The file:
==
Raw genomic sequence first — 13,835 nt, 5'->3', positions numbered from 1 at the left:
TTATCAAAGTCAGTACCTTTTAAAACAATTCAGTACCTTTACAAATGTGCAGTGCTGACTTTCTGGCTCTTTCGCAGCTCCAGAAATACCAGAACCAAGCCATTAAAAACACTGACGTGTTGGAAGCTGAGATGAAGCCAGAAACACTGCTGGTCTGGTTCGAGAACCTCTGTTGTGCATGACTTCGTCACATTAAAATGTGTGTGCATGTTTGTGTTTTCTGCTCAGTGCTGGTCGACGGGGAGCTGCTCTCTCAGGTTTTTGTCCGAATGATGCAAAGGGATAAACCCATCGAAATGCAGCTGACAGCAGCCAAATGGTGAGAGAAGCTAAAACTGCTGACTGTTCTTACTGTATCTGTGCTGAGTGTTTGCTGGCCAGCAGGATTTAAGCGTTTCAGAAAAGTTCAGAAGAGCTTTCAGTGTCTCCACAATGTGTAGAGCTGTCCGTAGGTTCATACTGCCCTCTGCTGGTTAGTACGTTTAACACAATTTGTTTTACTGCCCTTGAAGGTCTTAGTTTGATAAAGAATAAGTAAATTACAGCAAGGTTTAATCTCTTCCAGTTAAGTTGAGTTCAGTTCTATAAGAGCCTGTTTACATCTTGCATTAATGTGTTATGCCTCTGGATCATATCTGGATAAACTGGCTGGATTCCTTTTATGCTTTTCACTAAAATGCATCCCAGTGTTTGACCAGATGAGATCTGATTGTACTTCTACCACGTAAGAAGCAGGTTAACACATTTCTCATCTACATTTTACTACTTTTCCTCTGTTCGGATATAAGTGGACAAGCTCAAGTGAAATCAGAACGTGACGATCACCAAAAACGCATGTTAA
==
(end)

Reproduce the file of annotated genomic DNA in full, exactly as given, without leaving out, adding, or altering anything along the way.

Raw genomic sequence first — 13,835 nt, 5'->3', positions numbered from 1 at the left:
TTATCAAAGTCAGTACCTTTTAAAACAATTCAGTACCTTTACAAATGTGCAGTGCTGACTTTCTGGCTCTTTCGCAGCTCCAGAAATACCAGAACCAAGCCATTAAAAACACTGACGTGTTGGAAGCTGAGATGAAGCCAGAAACACTGCTGGTCTGGTTCGAGAACCTCTGTTGTGCATGACTTCGTCACATTAAAATGTGTGTGCATGTTTGTGTTTTCTGCTCAGTGCTGGTCGACGGGGAGCTGCTCTCTCAGGTTTTTGTCCGAATGATGCAAAGGGATAAACCCATCGAAATGCAGCTGACAGCAGCCAAATGGTGAGAGAAGCTAAAACTGCTGACTGTTCTTACTGTATCTGTGCTGAGTGTTTGCTGGCCAGCAGGATTTAAGCGTTTCAGAAAAGTTCAGAAGAGCTTTCAGTGTCTCCACAATGTGTAGAGCTGTCCGTAGGTTCATACTGCCCTCTGCTGGTTAGTACGTTTAACACAATTTGTTTTACTGCCCTTGAAGGTCTTAGTTTGATAAAGAATAAGTAAATTACAGCAAGGTTTAATCTCTTCCAGTTAAGTTGAGTTCAGTTCTATAAGAGCCTGTTTACATCTTGCATTAATGTGTTATGCCTCTGGATCATATCTGGATAAACTGGCTGGATTCCTTTTATGCTTTTCACTAAAATGCATCCCAGTGTTTGACCAGATGAGATCTGATTGTACTTCTACCACGTAAGAAGCAGGTTAACACATTTCTCATCTACATTTTACTACTTTTCCTCTGTTCGGATATAAGTGGACAAGCTCAAGTGAAATCAGAACGTGACGATCACCAAAAACGCATGTTAA